Lewis Hamilton says boring Monaco Grand Prix needs more pitstops

Lewis Hamilton has called for more pitstops to be introduced into the Monaco Grand Prix in order to make Formula 1's showpiece race more interesting

Lewis Hamilton says boring Monaco Grand Prix needs more pitstops

Despite Pirelli's new ultra-soft tyre making its debut this weekend, the belief is drivers will only need to make one pitstop on Sunday given its durability.

Following practice on Thursday Hamilton scathingly described the ultra-soft as "pretty much the super-soft with purple paint".

Addressing the concerns of the race around the streets of the principality being boring, Hamilton said: "Unfortunately, most likely, it's going to be exactly the same as the years before.

"There are no real great decisions being made that are going to make this race any better.

"The last three or four years it's been a one-stop race, which is the most boring.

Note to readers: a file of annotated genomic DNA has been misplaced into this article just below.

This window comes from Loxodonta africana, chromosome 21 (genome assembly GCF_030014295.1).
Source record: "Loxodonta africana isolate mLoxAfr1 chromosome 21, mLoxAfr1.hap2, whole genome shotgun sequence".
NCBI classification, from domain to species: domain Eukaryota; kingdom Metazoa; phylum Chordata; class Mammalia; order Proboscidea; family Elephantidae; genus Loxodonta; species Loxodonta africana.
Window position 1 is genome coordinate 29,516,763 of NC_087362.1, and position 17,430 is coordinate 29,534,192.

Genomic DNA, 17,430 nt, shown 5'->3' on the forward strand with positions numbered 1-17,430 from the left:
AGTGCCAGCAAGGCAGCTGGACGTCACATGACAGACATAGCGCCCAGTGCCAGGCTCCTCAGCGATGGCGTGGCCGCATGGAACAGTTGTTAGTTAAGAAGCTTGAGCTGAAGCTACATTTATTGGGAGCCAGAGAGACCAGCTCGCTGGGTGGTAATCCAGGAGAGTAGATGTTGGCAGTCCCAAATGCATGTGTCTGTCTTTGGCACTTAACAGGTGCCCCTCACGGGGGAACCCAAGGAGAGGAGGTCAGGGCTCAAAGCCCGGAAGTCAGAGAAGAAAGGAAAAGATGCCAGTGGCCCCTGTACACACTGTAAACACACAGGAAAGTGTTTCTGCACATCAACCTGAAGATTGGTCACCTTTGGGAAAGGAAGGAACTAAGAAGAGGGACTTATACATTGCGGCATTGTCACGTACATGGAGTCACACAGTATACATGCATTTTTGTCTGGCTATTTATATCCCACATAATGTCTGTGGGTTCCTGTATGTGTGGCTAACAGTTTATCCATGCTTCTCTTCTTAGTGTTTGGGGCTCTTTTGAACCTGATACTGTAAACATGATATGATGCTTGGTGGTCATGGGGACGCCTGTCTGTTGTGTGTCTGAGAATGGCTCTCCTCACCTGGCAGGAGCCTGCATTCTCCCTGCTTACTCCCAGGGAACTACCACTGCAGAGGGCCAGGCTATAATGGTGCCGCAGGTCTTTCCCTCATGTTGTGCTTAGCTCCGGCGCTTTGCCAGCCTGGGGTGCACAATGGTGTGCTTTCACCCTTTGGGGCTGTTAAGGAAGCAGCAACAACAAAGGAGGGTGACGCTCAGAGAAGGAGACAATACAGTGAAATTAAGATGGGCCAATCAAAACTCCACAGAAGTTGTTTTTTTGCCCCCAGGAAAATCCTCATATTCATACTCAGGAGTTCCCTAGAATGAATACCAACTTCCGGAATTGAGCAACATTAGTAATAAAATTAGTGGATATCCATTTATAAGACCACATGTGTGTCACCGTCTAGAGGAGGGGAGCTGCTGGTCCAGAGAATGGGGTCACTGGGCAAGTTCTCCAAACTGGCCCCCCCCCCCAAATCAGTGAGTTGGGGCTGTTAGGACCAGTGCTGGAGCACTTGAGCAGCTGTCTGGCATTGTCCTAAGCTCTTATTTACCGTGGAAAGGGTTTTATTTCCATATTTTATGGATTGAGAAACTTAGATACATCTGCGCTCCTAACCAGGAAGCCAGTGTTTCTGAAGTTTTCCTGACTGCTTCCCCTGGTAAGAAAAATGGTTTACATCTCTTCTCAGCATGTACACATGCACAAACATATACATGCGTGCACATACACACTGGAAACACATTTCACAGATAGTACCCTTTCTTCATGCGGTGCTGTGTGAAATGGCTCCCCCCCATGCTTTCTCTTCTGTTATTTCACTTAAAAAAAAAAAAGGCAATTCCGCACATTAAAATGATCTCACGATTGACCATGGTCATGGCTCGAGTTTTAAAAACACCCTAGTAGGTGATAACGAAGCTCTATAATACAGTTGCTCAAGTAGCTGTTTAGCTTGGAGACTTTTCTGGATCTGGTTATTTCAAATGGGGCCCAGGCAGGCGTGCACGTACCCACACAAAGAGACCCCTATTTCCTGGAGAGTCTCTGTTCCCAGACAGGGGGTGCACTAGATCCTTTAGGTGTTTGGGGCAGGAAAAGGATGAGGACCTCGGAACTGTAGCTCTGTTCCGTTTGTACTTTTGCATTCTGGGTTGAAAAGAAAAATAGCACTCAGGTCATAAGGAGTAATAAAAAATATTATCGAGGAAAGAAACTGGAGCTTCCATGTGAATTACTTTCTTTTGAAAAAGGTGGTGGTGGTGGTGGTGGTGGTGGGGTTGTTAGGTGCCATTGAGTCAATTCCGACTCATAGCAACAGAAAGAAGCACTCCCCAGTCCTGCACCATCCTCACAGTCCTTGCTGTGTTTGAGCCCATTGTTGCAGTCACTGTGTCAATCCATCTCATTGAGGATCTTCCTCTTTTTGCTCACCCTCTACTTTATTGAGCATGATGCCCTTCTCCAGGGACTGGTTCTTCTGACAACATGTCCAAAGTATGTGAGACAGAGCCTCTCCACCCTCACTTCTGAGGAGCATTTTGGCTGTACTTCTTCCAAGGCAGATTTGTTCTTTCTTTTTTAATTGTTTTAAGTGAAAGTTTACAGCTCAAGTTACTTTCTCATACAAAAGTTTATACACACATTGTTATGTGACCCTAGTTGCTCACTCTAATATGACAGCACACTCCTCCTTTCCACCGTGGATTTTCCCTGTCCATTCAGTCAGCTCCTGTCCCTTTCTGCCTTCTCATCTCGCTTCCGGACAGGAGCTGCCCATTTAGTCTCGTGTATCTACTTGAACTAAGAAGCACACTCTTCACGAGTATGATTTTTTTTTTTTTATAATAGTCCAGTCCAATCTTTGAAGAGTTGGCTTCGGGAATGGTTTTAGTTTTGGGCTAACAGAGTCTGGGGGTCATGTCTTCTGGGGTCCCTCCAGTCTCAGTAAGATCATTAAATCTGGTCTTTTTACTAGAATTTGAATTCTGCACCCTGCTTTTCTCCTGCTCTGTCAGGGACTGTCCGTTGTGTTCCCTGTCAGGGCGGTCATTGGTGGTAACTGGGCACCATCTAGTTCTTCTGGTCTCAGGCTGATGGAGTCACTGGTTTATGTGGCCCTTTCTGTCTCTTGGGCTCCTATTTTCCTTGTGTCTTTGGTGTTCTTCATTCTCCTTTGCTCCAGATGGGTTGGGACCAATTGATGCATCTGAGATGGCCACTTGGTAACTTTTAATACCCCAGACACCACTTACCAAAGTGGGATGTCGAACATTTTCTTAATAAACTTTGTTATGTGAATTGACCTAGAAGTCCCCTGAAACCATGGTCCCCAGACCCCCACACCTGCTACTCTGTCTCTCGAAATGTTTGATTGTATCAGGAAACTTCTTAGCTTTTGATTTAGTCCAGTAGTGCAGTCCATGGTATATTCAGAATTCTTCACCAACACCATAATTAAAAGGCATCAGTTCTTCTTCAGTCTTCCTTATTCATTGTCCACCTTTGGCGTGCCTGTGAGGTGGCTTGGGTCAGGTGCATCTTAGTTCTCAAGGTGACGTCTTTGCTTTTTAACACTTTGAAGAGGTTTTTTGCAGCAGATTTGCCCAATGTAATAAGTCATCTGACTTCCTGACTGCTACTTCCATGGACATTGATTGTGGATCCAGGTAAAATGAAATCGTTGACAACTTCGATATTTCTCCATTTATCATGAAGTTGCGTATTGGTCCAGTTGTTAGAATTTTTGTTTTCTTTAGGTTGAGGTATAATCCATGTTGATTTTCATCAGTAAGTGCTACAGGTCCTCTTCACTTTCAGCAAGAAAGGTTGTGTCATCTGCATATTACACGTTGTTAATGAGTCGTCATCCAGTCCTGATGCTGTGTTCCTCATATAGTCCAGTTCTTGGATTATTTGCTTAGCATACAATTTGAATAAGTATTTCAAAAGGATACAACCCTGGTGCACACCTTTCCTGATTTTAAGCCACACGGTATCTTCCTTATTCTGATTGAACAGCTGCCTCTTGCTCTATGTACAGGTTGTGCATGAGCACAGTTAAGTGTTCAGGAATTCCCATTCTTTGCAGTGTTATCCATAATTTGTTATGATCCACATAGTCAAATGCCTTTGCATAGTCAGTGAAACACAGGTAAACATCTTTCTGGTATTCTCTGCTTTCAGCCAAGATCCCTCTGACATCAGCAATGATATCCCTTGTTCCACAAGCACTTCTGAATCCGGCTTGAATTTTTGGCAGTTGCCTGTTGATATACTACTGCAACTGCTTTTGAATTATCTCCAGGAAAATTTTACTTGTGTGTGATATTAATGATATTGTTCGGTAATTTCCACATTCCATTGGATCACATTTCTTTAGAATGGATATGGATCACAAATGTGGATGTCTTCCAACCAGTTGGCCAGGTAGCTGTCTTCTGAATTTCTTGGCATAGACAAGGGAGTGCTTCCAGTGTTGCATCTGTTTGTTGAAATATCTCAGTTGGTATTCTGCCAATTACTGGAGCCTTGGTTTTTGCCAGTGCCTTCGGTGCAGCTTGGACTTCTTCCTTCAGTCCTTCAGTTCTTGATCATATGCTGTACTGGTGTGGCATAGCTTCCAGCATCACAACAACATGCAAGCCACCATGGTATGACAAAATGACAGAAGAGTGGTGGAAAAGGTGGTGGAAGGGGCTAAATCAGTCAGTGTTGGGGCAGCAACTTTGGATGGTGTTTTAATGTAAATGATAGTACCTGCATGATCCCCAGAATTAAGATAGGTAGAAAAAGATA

"Everyone here knows if you have pole position you are going to win, and with a one-stop race it's a procession.

"I was messaging a friend the other day and he said 'I'm not coming to Monaco' because it's a train.

"I said 'Yeah, I'm in it, and hopefully at the front'.

"I was just thinking the other night 'Why don't we have more stops?'

"For me, the ultra-soft is not soft. We need ultra, ultra, ultra, ultra soft, four times softer tyres so we can do more stops. That would mix it up here.

"In my first years when there were more stops it was way more exciting, but they won't do that.

"We'll be two seconds faster this year than we were last year, but overtaking is still going to be the same."

Following practice Red Bull is threatening to usurp Mercedes' dominance of this race over the last three years, with team-mate Nico Rosberg aiming for a fourth successive victory at the track.

Why Red Bull was ahead of Mercedes in practice

Hamilton was forced to settle for second best by six tenths of a second to Daniel Ricciardo on Thursday.

"Everyone that's expecting a good race should know this is a track that you really can't overtake on, so qualifying's going to be the race," added Hamilton.

"You're going to see a procession, a train, on Sunday. Some things can happen as they did last year.

"But generally you're not going to see us battling, you're going to see cars following.

"Hopefully, because it's so close, whoever's first, second and third will be close and it'll come down to that one pitstop."

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